In another exemplary embodiment, a second method for fabricating a conductive via through a substrate is also disclosed. The method comprises providing a substrate having a first surface and an opposing second surface. At least one cavity is formed in the first surface of the substrate. A conductive layer is applied over the first surface of the substrate and an exposed area of the substrate that defines the at least one cavity. A filler material is introduced into a remaining space of the at least one cavity. The conductive layer and the filler material introduced into the at least one cavity are exposed on the opposing second surface of the substrate.
Yet another exemplary embodiment comprises an intermediate semiconductor component including at least one conductive via precursor structure. The intermediate semiconductor component includes a substrate having a first surface and an opposing second surface. The at least one conductive via precursor structure extends into the first surface of the substrate and terminates in the substrate before reaching the opposing second surface. The at least one via precursor structure includes an annular conductive layer that extends from the first surface and circumscribes a conductive or nonconductive filler material.
A further exemplary embodiment of the present invention comprises a semiconductor component including a substrate having a first surface and an opposing second surface and at least one conductive via extending therebetween. The at least one conductive via includes an annular conductive layer that extends from the first surface of the substrate to the second surface of the substrate. A conductive or nonconductive filler material is circumscribed by the annular conductive layer and extends from the first surface of the substrate to the opposing, second surface of the substrate.
The present invention also encompasses, in yet another embodiment, a system including a microprocessor and at least one memory device in communication with the microprocessor. The at least one memory device comprises a substrate having a first surface and an opposing, second surface and at least one conductive via extending therebetween. The at least one conductive via includes an annular layer of conductive material extending from the first surface of the substrate to the opposing, second surface of the substrate. A conductive or nonconductive filler material is circumscribed by the annular layer of the conductive material and extends from the first surface of the substrate to the opposing, second surface of the substrate. The memory device also includes at least one bond pad overlying the at least one conductive via.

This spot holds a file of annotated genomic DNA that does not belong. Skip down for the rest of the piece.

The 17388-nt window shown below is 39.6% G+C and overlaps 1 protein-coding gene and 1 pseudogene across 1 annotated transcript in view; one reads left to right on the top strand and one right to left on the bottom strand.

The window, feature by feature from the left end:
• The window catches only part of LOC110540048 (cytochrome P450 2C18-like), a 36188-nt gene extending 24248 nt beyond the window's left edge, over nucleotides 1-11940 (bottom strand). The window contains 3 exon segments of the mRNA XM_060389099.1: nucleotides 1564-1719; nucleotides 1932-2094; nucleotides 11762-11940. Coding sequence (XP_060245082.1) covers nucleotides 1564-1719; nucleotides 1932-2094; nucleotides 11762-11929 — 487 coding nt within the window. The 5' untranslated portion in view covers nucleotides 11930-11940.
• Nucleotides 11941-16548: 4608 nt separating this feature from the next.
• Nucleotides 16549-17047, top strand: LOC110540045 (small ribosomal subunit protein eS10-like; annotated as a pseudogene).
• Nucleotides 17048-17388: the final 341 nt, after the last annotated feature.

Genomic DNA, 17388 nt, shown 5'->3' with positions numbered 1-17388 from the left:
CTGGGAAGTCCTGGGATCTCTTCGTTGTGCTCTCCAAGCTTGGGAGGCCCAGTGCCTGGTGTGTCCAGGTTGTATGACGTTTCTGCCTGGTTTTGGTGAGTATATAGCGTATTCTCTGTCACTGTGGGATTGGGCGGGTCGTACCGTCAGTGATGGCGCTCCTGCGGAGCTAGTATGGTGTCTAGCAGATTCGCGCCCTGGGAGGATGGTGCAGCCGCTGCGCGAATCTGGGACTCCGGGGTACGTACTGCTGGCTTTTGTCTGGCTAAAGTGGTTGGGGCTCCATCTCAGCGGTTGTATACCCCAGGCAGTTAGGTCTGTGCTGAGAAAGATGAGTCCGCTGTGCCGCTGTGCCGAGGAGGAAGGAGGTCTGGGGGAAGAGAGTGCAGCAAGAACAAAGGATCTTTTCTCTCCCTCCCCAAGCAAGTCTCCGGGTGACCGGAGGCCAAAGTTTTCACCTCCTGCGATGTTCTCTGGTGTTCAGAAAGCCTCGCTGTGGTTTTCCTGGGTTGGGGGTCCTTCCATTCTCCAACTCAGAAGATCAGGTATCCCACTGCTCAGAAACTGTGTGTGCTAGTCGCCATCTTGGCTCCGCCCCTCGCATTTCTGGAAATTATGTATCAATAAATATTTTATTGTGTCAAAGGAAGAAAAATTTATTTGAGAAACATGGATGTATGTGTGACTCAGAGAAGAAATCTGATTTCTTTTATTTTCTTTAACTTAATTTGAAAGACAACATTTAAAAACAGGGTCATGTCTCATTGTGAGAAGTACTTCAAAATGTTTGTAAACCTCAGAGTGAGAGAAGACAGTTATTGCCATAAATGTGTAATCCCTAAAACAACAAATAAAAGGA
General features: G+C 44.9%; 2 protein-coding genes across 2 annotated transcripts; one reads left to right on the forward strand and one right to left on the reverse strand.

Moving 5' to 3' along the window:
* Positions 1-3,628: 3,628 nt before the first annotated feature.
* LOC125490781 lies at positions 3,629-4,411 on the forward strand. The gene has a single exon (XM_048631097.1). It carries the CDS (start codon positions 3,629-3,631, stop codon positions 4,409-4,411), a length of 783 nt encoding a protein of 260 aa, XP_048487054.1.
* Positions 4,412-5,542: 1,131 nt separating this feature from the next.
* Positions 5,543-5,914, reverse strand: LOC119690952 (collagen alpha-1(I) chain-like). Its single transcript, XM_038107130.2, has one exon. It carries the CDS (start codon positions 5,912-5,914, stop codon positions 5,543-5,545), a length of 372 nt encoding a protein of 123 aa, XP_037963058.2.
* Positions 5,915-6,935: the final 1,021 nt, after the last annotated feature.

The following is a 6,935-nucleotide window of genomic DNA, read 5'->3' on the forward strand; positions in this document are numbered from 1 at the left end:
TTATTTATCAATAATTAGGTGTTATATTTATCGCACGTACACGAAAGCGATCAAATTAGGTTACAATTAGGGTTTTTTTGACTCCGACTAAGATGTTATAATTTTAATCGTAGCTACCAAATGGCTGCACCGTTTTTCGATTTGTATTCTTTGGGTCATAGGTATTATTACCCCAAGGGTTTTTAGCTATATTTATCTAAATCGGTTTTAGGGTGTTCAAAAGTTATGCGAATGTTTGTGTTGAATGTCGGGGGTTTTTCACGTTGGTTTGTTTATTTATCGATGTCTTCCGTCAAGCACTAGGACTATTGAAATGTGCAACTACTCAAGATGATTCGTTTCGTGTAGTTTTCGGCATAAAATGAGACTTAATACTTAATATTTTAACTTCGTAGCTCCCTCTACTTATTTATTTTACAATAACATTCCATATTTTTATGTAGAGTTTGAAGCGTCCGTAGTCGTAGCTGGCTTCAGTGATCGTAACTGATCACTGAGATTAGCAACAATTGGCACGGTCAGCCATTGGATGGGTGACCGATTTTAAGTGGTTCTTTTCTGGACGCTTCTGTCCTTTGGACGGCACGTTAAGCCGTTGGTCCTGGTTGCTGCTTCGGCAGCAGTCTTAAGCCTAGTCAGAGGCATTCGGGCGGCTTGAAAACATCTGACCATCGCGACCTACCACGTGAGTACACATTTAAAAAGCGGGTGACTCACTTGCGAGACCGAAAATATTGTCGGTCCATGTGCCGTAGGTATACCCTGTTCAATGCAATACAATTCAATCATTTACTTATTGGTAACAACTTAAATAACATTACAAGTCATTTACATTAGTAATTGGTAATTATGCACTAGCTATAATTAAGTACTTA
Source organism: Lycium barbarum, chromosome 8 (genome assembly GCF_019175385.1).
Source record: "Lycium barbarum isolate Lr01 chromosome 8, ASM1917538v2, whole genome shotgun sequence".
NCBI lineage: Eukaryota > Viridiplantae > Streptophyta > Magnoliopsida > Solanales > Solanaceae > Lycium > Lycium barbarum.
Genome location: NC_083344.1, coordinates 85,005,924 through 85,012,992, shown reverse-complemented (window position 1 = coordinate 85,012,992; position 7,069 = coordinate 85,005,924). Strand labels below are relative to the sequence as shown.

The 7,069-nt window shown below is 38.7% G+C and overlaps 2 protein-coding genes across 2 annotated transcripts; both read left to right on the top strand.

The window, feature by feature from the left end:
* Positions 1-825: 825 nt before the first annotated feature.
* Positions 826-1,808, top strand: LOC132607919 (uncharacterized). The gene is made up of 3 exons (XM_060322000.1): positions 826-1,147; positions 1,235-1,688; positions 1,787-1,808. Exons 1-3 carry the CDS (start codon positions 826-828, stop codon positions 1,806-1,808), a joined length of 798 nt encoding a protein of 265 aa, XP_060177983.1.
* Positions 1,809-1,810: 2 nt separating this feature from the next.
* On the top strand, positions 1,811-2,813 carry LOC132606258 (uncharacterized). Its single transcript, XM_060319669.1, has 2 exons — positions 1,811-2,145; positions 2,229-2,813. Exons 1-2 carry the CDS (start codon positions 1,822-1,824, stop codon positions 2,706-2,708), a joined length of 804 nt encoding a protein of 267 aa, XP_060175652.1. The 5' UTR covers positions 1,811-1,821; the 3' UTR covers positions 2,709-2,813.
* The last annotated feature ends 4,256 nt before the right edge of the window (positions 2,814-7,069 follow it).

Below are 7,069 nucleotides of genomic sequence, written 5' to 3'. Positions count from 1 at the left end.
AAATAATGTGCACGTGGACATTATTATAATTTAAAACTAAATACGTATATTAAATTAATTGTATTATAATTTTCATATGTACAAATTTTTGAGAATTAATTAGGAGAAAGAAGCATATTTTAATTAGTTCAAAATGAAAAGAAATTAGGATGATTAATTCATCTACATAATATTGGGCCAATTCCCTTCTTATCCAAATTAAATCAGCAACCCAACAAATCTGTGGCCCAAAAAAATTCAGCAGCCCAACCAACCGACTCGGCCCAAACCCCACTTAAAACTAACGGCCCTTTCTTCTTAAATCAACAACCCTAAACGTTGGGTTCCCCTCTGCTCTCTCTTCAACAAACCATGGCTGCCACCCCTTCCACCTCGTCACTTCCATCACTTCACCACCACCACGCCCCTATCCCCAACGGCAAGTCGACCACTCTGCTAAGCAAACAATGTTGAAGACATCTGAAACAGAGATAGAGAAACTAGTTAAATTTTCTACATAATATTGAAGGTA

In the drawings, which illustrate what is currently considered to be the best mode for carrying out the invention:
Generally, the present invention includes methods for manufacturing electrical interconnects, i.e., vias, from one surface of a substrate to the opposite surface of the substrate of a semiconductor component. The vias may electrically connect various electrical structures of the semiconductor component or may be used to electrically connect with other components. It will be apparent to those of ordinary skill in the art that the methods for fabricating vias of the present invention will also be useful in manufacturing interposers and other substrates, such as contactor boards, where electrical interconnects are desired. As used herein, the term “semiconductor component” means and includes electronic components fabricated from semiconductor wafers, other bulk semiconductor substrates, and other substrate materials susceptible to the formation of vias therethrough in accordance with the present invention.
Referring to the accompanying drawings, wherein similar features and elements are identified by the same or similar reference numerals, various embodiments of methods for fabricating vias formed through the thickness of a wafer or other substrate are illustrated. It will be apparent to those of ordinary skill in the art that, while the processes described herein illustrate methods for fabricating vias, the acts described herein comprise a portion of the entire fabrication process of a semiconductor component and may be combined with other fabrication processes. As used herein, the term “substrate” will refer to any supporting structure in which vias may be formed, including, but not limited to, semiconductor wafers, interposer substrates, contactor boards or other substrate-based structures.
The invention includes methods for fabricating a via through the thickness of a wafer or other substrate, wherein the via includes a conductive liner material and a filler material. The filler material may be a conductive or nonconductive material. Referring now to
The semiconductor component 100 has a via 118 extending from the first surface 114 of the substrate 112 to the second surface 116. In the exemplary embodiment, the via 118 has a substantially cylindrical shape and is defined by an inner surface or sidewall 120. In other embodiments, the via 118 may have other shapes, such as an hourglass shape or any other known shape for the formation of vias. The portions of the substrate 112 that circumscribe an uppermost edge 122 and a lowermost edge 124 of the via 118 are illustrated in broken lines. For ease of illustration, the uppermost edge 122 and the lowermost edge 124 of the via 118 will be omitted from subsequent drawings.